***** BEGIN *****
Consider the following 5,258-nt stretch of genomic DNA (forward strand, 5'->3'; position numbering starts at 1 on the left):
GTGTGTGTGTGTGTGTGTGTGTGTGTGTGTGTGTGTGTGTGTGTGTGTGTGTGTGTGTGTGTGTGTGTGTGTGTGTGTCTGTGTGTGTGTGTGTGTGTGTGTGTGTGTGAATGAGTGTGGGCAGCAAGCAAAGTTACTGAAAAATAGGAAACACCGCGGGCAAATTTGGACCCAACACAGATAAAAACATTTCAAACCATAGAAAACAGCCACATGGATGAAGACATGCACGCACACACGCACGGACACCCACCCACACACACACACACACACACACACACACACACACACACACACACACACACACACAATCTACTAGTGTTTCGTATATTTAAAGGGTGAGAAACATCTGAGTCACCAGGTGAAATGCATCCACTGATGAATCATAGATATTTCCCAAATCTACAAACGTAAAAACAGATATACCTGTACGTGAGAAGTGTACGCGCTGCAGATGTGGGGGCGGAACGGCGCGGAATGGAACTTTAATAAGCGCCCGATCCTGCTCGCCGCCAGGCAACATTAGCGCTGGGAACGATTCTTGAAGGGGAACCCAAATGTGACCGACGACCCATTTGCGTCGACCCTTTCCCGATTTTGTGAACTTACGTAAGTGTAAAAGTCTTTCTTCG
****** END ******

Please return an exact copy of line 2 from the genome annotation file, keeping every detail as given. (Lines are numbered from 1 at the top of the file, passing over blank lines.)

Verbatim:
GTGTGTGTGTGTGTGTGTGTGTGTGTGTGTGTGTGTGTGTGTGTGTGTGTGTGTGTGTGTGTGTGTGTGTGTGTGTGTCTGTGTGTGTGTGTGTGTGTGTGTGTGTGTGAATGAGTGTGGGCAGCAAGCAAAGTTACTGAAAAATAGGAAACACCGCGGGCAAATTTGGACCCAACACAGATAAAAACATTTCAAACCATAGAAAACAGCCACATGGATGAAGACATGCACGCACACACGCACGGACACCCACCCACACACACACACACACACACACACACACACACACACACACACACACACACACACAATCTACTAGTGTTTCGTATATTTAAAGGGTGAGAAACATCTGAGTCACCAGGTGAAATGCATCCACTGATGAATCATAGATATTTCCCAAATCTACAAACGTAAAAACAGATATACCTGTACGTGAGAAGTGTACGCGCTGCAGATGTGGGGGCGGAACGGCGCGGAATGGAACTTTAATAAGCGCCCGATCCTGCTCGCCGCCAGGCAACATTAGCGCTGGGAACGATTCTTGAAGGGGAACCCAAATGTGACCGACGACCCATTTGCGTCGACCCTTTCCCGATTTTGTGAACTTACGTAAGTGTAAAAGTCTTTCTTCG